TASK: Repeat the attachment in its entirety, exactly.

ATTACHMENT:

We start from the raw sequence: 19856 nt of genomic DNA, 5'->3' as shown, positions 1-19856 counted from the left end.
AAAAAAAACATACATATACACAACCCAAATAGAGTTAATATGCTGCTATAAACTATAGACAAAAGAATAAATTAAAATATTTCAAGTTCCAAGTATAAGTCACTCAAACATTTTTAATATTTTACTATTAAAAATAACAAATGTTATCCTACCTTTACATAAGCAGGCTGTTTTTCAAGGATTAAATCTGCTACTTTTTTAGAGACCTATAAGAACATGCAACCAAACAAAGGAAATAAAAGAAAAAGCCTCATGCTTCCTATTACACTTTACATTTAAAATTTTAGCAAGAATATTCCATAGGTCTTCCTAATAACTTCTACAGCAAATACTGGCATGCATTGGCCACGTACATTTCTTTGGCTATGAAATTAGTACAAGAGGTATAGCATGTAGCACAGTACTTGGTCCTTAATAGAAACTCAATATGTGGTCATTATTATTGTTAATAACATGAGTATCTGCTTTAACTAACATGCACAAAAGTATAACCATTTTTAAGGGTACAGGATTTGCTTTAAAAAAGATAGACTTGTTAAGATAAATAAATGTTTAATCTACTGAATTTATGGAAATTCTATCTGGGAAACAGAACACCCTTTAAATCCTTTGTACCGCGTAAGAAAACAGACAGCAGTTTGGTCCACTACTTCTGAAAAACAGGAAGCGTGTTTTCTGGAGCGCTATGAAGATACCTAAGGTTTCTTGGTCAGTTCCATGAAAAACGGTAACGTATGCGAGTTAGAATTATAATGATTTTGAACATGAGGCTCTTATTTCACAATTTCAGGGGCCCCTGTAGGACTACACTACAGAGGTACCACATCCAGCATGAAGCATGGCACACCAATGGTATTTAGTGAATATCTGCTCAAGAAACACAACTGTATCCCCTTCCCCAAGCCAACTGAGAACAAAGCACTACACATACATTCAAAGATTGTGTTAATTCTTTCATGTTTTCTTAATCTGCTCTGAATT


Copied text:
We start from the raw sequence: 19856 nt of genomic DNA, 5'->3' as shown, positions 1-19856 counted from the left end.
AAAAAAAACATACATATACACAACCCAAATAGAGTTAATATGCTGCTATAAACTATAGACAAAAGAATAAATTAAAATATTTCAAGTTCCAAGTATAAGTCACTCAAACATTTTTAATATTTTACTATTAAAAATAACAAATGTTATCCTACCTTTACATAAGCAGGCTGTTTTTCAAGGATTAAATCTGCTACTTTTTTAGAGACCTATAAGAACATGCAACCAAACAAAGGAAATAAAAGAAAAAGCCTCATGCTTCCTATTACACTTTACATTTAAAATTTTAGCAAGAATATTCCATAGGTCTTCCTAATAACTTCTACAGCAAATACTGGCATGCATTGGCCACGTACATTTCTTTGGCTATGAAATTAGTACAAGAGGTATAGCATGTAGCACAGTACTTGGTCCTTAATAGAAACTCAATATGTGGTCATTATTATTGTTAATAACATGAGTATCTGCTTTAACTAACATGCACAAAAGTATAACCATTTTTAAGGGTACAGGATTTGCTTTAAAAAAGATAGACTTGTTAAGATAAATAAATGTTTAATCTACTGAATTTATGGAAATTCTATCTGGGAAACAGAACACCCTTTAAATCCTTTGTACCGCGTAAGAAAACAGACAGCAGTTTGGTCCACTACTTCTGAAAAACAGGAAGCGTGTTTTCTGGAGCGCTATGAAGATACCTAAGGTTTCTTGGTCAGTTCCATGAAAAACGGTAACGTATGCGAGTTAGAATTATAATGATTTTGAACATGAGGCTCTTATTTCACAATTTCAGGGGCCCCTGTAGGACTACACTACAGAGGTACCACATCCAGCATGAAGCATGGCACACCAATGGTATTTAGTGAATATCTGCTCAAGAAACACAACTGTATCCCCTTCCCCAAGCCAACTGAGAACAAAGCACTACACATACATTCAAAGATTGTGTTAATTCTTTCATGTTTTCTTAATCTGCTCTGAATT